Rangers writer T.R. Sullivan did another of his customary Q and A articles yesterday, and the first question he was asked was which free agent the Rangers would target this off season.
He was emphatic that it would be current Washington Nationals third baseman Anthony Rendon.
He plays third, which is a position the Rangers used to have on lockdown mode but have struggled to find a placeholder for this season.
He bats right, and the Rangers roster is lousy with left-handed hitters, some of whom are actually lousy.
And his agent is Scott Boras, who has had a great relationship with Jon Daniels, bringing the Rangers Adrian Beltre, Elvis Andrus, and Shin-Soo Choo, to name a few.
Rendon seems to be the consensus of everyone who answers that question. Which leads to one other question. Then what about the highly-touted third baseman the Rangers just drafted, Josh Jung?
Why would the Rangers throw significant long-term bank-breaking money at Rendon when they just added Jung and he could be ready for prime time by 2021?
A few things come to mind.
One, Jung is a prospect. Yes, he is highly-ranked, but he is a prospect. Prospects are like flights on American Airlines. They are a myth. They rarely go off on time if they ever go off at all. Those hopes and dreams of that Disney vacation usually never make it off the tarmac. Mechanical issues.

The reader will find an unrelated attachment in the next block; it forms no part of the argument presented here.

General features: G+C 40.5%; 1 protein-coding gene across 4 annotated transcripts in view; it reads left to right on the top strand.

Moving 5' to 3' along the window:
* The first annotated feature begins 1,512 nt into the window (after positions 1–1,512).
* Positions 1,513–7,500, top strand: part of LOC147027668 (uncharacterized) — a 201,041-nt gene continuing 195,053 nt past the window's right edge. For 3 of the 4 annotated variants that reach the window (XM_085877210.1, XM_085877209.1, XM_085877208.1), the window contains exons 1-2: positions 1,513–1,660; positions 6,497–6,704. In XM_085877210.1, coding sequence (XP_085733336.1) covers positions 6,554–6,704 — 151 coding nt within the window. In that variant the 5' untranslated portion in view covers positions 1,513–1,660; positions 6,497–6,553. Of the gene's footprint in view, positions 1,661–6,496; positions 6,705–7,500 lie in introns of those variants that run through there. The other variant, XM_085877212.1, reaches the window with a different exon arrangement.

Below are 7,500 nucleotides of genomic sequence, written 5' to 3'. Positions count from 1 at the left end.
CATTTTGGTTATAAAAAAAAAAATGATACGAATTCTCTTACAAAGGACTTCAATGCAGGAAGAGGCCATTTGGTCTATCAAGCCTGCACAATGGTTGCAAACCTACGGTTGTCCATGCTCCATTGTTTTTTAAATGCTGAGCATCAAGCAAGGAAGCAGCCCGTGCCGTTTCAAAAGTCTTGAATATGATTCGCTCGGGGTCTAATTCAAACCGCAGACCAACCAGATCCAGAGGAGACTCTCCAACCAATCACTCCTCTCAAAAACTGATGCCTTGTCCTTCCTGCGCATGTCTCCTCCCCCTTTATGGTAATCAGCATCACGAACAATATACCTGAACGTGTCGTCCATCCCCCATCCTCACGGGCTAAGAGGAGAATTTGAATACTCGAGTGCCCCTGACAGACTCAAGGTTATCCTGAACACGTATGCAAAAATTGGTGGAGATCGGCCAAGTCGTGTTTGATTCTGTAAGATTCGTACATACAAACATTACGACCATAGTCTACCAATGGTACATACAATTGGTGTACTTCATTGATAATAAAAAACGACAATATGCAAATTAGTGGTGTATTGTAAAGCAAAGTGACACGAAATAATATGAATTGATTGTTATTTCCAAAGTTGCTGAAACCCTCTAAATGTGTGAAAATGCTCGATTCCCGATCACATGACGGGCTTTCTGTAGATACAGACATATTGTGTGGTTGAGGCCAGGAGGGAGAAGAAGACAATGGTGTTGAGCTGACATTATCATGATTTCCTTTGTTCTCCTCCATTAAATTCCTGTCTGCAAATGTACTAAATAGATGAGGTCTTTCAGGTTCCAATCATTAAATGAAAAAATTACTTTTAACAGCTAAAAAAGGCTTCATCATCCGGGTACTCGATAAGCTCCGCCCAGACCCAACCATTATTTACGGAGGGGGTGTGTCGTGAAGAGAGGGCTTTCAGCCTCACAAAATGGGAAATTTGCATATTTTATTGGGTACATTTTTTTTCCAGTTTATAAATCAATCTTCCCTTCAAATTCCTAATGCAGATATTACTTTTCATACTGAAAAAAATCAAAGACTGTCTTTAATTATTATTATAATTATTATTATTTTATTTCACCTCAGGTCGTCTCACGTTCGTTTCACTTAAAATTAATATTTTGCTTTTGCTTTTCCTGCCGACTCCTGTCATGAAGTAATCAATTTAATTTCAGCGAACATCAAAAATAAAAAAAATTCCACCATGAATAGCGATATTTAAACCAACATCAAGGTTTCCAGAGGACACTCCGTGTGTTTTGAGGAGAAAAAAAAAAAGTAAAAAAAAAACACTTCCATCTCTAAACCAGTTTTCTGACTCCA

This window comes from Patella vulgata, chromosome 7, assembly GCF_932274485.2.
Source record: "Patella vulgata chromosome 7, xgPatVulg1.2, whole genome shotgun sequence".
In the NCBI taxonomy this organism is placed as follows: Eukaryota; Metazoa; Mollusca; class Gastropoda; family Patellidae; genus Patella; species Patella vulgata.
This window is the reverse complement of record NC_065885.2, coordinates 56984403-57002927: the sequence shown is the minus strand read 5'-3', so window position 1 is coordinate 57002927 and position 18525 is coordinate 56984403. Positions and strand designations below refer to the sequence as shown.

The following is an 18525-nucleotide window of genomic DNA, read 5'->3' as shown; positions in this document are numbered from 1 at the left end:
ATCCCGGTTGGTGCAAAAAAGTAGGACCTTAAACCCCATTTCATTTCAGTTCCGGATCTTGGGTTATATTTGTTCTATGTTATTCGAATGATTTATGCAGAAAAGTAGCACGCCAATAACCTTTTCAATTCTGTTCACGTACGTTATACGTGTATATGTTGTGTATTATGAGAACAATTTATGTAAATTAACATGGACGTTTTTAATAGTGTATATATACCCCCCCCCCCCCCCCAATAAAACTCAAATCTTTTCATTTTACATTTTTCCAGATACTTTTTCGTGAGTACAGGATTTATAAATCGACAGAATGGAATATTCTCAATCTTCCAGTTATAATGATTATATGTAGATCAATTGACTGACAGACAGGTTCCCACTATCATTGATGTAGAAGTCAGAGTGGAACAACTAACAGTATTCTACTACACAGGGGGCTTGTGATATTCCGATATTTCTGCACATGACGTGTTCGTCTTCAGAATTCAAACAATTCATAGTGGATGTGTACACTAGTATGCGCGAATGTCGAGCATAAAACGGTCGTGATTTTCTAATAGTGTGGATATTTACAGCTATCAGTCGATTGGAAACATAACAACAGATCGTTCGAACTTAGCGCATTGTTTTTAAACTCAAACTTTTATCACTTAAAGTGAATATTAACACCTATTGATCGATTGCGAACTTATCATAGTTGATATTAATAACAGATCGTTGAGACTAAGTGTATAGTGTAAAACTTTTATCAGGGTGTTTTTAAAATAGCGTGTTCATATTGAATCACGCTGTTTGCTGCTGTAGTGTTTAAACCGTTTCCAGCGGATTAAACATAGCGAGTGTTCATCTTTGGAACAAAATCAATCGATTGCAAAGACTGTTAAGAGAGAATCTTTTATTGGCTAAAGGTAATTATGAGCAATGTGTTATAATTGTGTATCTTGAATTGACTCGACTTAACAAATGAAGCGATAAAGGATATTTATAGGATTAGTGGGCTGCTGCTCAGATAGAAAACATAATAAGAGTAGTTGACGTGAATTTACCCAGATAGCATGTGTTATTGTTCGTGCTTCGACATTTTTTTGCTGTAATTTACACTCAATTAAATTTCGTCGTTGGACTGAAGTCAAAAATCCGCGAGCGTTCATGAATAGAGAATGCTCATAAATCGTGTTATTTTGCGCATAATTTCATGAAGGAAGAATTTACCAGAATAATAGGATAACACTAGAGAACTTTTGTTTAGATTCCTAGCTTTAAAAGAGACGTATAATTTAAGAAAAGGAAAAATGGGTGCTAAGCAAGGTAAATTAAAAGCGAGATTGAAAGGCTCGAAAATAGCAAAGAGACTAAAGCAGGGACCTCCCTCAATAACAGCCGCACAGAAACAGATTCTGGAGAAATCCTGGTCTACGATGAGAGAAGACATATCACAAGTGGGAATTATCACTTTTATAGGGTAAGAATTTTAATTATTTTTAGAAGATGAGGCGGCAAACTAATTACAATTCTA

Two, Jung can learn another position. The Rangers have a lot of positions that are in dire need of filling. Like second. Or first. Or left field. Or right field. Lots of players switch positions to find a spot on a major league roster. Michael Young switched positions four times to accommodate other players. And we was already a Hall-of-Fame-caliber player.
Three, even if the Rangers target Rendon, and even if they pull out all the stops to entice him, there is no guarantee the Rangers will land him. His current team will go all out to keep him, especially after letting Bryce Harper walk this year. This has every chance in the world of being a moot argument if Texas can’t land Rendon.
The good news is, on average, only six teams care about fielding a competitive team every year. It appears the Rangers, for once, might be one of those in 2020. So while a guy like Rendon—who currently has 29 home runs, 104 RBIs, a .329 average, a .407 on-base percentage, and an OPS of 1.024—would vastly improve most teams, so few teams are after that sort of thing. So the Rangers competition for Rendon is narrow.
One might think, hey, it’s only August 27, isn’t it a bit too soon to be talking about upcoming free agents? Did you watch the just-completed four-game series against the Chicago White Sox? Move along. Nothing to talk about here folks.
No, it’s not too soon to be talking about upcoming free agents and ways to improve the Rangers.
Mike Minor (11-7, 3.17) vs. Andrew Heaney (3-3, 4.31)
Game time: 9:07